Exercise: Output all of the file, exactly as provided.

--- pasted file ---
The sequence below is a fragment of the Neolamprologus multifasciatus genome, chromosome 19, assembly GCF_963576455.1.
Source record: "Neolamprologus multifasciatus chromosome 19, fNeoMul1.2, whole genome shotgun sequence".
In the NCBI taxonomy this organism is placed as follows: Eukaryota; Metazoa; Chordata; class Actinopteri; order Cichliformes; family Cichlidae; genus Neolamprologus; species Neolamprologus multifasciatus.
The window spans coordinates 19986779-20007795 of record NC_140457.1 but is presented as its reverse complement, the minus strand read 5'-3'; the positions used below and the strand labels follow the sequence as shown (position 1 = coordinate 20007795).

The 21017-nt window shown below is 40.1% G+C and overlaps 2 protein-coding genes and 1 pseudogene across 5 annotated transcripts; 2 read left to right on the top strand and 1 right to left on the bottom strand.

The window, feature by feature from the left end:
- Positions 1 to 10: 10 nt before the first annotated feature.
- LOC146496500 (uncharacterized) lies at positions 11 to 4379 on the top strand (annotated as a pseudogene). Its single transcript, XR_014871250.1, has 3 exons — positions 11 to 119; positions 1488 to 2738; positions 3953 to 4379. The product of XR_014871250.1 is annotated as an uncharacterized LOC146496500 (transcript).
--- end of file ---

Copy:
The sequence below is a fragment of the Neolamprologus multifasciatus genome, chromosome 19, assembly GCF_963576455.1.
Source record: "Neolamprologus multifasciatus chromosome 19, fNeoMul1.2, whole genome shotgun sequence".
In the NCBI taxonomy this organism is placed as follows: Eukaryota; Metazoa; Chordata; class Actinopteri; order Cichliformes; family Cichlidae; genus Neolamprologus; species Neolamprologus multifasciatus.
The window spans coordinates 19986779-20007795 of record NC_140457.1 but is presented as its reverse complement, the minus strand read 5'-3'; the positions used below and the strand labels follow the sequence as shown (position 1 = coordinate 20007795).

The 21017-nt window shown below is 40.1% G+C and overlaps 2 protein-coding genes and 1 pseudogene across 5 annotated transcripts; 2 read left to right on the top strand and 1 right to left on the bottom strand.

The window, feature by feature from the left end:
- Positions 1 to 10: 10 nt before the first annotated feature.
- LOC146496500 (uncharacterized) lies at positions 11 to 4379 on the top strand (annotated as a pseudogene). Its single transcript, XR_014871250.1, has 3 exons — positions 11 to 119; positions 1488 to 2738; positions 3953 to 4379. The product of XR_014871250.1 is annotated as an uncharacterized LOC146496500 (transcript).